How to Avoid Giving Up On Your New Year’s Resolutions

The clock will strike midnight tonight and all your failures from 2014 will be washed away.

Or something like that. 

But even if that’s not true, we’re pretty sure you’re going to wake up tomorrow morning with renewed vows to lose 10 lbs., eat cleaner, quit smoking, get organized, and basically have the best year you’ve ever managed to put together.  

Well, rather than let 2015 be a(nother) failure, let us help you make a plan that will keep you on track to crossing all your goals and resolutions off your list by 2016.

Here are some useful tips to help you keep on track with all the promises you’re making to yourself: 

Resolving to do something automatically makes it a negative. Rather than framing your wants for 2015 as resolutions, which have an incredibly high failure rate, frame them as goals. When you think of something as a goal it becomes a positive, and something you want to achieve rather than feel obligated to do. Yes, it’s really just semantics – but words can be powerful.

The easiest way to fail is by making your goal too broad. Just saying you want to lose weight is so generic that you’re likely never going to do it. The more specific you get, the more you can cross off your list daily and weekly so you feel the progress and change happening.

Rather than simply wanting to lose weight, a better goal is to aim to lose 10 pounds by April, by doing cardio 3x a week and yoga 2x a week and cooking your own healthy meals for the week. Get specific, people.

There are tons of apps to motivate you and help you keep track of your goals on a daily basis. Traneo, My Fitness Pal, and LogYourRun are all great for health resolutions. Mint and Flexscore are great for financial resolutions. While StickK, Coolendar, HassleMe, and Quizlet will all help with lifestyle goals.

A big reason for failure is setting too many goals. A long list of things you want to do will inhibit you from being able to focus on any one that you want to accomplish, and that sense of being overwhelmed won’t help either. We are fond of setting three big goals: one health goal, one financial goal, and one creative goal. If you stick to just three, you won’t feel stressed about all the things you want to achieve.

But if you’re into smaller goals, try setting one specific and doable goal per month. Each month, focus on being able to cross that goal off the list by the end of the 30 days. It’ll motivate you to keep up with it, and it’ll give you something new to try each month.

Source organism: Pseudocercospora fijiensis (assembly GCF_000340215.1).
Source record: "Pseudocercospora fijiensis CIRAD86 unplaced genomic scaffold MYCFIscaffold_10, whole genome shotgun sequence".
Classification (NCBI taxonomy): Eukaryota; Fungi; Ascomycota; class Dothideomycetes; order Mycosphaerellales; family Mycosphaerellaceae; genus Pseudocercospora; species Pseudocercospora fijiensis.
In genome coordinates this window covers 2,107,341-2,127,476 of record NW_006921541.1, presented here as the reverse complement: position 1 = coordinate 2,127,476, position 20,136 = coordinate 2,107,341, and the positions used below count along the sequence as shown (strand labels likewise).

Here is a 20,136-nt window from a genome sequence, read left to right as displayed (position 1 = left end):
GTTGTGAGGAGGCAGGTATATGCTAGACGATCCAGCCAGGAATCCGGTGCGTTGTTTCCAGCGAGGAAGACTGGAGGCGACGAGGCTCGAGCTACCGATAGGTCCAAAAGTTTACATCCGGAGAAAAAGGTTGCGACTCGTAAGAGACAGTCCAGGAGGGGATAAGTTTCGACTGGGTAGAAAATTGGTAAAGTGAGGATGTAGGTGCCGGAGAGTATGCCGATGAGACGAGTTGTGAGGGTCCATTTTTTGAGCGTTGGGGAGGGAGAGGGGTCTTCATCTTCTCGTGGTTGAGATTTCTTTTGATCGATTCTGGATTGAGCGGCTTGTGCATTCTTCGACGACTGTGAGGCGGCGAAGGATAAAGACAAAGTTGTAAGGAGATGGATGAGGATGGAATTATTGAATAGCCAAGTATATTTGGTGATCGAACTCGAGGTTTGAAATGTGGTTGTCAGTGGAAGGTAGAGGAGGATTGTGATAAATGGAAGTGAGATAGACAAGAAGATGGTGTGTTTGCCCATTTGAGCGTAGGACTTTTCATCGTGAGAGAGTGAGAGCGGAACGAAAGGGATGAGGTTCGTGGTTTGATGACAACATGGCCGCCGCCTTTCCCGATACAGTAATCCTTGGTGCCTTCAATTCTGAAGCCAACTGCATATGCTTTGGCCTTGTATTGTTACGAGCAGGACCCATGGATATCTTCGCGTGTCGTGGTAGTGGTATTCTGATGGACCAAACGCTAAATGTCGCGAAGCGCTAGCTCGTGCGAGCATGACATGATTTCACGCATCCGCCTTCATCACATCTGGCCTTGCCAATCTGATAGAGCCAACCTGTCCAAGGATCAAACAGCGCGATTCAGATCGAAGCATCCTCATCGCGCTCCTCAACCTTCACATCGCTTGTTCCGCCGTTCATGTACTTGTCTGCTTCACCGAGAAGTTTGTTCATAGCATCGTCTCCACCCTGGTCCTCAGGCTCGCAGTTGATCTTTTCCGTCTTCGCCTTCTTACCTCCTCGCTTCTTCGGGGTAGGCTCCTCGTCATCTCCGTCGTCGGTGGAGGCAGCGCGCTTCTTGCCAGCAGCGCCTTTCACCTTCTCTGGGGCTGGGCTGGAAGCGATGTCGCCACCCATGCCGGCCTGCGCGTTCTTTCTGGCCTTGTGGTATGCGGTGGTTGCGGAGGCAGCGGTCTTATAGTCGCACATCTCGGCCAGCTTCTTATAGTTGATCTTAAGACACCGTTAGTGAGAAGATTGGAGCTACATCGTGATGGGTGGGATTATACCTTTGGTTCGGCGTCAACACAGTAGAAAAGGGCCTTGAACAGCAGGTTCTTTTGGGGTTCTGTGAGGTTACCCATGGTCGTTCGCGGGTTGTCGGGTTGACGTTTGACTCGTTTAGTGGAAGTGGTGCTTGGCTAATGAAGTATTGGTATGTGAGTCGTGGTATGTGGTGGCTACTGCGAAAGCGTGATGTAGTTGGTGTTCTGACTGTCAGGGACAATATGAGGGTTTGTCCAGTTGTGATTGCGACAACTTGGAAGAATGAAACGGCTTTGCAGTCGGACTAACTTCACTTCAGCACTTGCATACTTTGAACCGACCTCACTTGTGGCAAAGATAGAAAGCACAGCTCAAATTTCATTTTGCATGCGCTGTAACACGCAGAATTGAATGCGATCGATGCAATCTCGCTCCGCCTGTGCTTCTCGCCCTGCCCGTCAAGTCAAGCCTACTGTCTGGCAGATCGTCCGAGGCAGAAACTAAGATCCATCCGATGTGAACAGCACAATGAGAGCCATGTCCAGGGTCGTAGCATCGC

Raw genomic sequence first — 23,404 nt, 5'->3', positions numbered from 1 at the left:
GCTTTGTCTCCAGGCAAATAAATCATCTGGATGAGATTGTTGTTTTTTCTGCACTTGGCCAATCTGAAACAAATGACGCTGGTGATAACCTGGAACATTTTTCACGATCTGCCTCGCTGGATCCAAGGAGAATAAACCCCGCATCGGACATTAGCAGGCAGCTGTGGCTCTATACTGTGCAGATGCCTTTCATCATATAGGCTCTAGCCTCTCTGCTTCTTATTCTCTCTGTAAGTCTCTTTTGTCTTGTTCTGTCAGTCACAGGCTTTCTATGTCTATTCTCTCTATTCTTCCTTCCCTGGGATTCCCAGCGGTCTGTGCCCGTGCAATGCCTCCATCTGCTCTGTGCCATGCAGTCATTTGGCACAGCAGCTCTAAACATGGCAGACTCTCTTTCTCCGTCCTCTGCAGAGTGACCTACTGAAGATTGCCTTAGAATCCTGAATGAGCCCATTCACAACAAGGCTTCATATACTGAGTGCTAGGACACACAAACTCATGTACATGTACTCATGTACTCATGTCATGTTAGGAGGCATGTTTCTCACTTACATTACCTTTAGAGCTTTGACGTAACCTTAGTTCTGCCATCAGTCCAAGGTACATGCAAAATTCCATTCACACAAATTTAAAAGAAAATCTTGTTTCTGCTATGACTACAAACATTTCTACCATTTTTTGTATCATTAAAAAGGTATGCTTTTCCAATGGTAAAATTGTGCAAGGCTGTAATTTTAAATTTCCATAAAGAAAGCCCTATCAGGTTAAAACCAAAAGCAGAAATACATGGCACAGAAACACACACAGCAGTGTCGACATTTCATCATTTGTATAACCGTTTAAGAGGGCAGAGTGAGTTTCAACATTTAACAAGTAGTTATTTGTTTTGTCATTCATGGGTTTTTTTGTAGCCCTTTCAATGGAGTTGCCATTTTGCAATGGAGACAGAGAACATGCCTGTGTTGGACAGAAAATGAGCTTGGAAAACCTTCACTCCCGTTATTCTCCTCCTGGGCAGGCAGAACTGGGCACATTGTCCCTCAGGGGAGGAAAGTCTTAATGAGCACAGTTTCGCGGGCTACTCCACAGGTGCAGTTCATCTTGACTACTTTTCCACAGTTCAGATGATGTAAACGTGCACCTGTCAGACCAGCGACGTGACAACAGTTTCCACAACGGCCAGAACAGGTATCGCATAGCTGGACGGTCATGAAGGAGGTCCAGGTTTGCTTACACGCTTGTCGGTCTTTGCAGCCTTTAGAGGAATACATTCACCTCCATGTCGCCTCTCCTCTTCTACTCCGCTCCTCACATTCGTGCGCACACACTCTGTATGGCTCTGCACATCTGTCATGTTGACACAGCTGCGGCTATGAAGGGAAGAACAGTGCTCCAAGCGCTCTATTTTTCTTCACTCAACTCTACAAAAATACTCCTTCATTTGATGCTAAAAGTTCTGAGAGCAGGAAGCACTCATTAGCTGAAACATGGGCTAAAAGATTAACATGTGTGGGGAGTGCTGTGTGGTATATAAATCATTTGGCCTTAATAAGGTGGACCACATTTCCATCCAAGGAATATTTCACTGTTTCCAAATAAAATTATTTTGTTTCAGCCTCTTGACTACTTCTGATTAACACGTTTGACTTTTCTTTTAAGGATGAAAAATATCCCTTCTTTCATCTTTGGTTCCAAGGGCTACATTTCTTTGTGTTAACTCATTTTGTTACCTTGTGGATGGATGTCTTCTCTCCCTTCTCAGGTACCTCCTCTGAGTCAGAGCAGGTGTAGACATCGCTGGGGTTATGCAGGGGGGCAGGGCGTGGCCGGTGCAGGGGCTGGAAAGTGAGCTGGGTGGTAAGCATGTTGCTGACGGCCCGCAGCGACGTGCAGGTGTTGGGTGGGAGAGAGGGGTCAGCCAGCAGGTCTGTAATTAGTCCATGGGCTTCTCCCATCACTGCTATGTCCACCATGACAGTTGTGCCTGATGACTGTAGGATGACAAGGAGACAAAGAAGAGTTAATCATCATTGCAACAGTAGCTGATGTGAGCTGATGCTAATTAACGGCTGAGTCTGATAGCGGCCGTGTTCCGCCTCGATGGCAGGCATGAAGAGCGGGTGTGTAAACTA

There’s truly no point in making a resolution if you’re just going to say it out loud at midnight and forget about it.

The most important thing you can do to actually achieve the goal is to write it out somewhere where you will always see it.

Every. Single. Day.

If you wake up and see a sign that says ‘get moving’, you’ll be more likely to get on that treadmill. If you open your computer and see a list of your goals, you’re going to have that reminder at the start of your day that will help you move through the next 24 hours in a way that aligns with your goals.

The more people you tell, the more people there will be to support you through your goal, and urge you not to break it. Having your peer group and family aware of your goals means they’ll be less likely to sabotage you with offers of late night bar hopping, and more likely to join you on your next run.

When people expect something of us, we’re more likely to actually do it.

We all know that the best way to lose weight is by having someone else to work out with. It goes back to that whole being accountable thing. If you don’t want to get up early for that run today, you probably won’t, but if you have a friend you know will be waiting for you there’s a much stronger chance you will. 

We’re social creatures and we don’t like to disappoint. This goes for any bad habit you want to break. It’s easier with a friend supporting you through the rough moments.


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